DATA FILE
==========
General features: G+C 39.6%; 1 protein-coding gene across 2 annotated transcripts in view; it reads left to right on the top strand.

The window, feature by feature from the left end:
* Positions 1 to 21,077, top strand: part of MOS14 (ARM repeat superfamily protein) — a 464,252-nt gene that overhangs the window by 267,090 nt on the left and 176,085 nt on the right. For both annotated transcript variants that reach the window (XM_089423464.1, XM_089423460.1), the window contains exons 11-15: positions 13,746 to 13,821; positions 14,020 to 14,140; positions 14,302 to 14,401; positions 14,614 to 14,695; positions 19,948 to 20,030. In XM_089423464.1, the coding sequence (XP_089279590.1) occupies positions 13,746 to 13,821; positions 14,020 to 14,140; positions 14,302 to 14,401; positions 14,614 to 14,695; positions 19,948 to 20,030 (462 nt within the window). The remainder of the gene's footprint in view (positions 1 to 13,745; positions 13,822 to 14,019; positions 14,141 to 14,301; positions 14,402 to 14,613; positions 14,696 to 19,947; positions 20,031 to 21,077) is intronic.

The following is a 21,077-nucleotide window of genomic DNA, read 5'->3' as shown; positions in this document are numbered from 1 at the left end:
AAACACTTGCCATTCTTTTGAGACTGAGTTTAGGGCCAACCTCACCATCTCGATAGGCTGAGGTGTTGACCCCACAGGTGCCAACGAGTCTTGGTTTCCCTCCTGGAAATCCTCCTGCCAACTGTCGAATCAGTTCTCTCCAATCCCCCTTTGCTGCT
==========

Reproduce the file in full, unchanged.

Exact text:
General features: G+C 39.6%; 1 protein-coding gene across 2 annotated transcripts in view; it reads left to right on the top strand.

The window, feature by feature from the left end:
* Positions 1 to 21,077, top strand: part of MOS14 (ARM repeat superfamily protein) — a 464,252-nt gene that overhangs the window by 267,090 nt on the left and 176,085 nt on the right. For both annotated transcript variants that reach the window (XM_089423464.1, XM_089423460.1), the window contains exons 11-15: positions 13,746 to 13,821; positions 14,020 to 14,140; positions 14,302 to 14,401; positions 14,614 to 14,695; positions 19,948 to 20,030. In XM_089423464.1, the coding sequence (XP_089279590.1) occupies positions 13,746 to 13,821; positions 14,020 to 14,140; positions 14,302 to 14,401; positions 14,614 to 14,695; positions 19,948 to 20,030 (462 nt within the window). The remainder of the gene's footprint in view (positions 1 to 13,745; positions 13,822 to 14,019; positions 14,141 to 14,301; positions 14,402 to 14,613; positions 14,696 to 19,947; positions 20,031 to 21,077) is intronic.

The following is a 21,077-nucleotide window of genomic DNA, read 5'->3' as shown; positions in this document are numbered from 1 at the left end:
AAACACTTGCCATTCTTTTGAGACTGAGTTTAGGGCCAACCTCACCATCTCGATAGGCTGAGGTGTTGACCCCACAGGTGCCAACGAGTCTTGGTTTCCCTCCTGGAAATCCTCCTGCCAACTGTCGAATCAGTTCTCTCCAATCCCCCTTTGCTGCT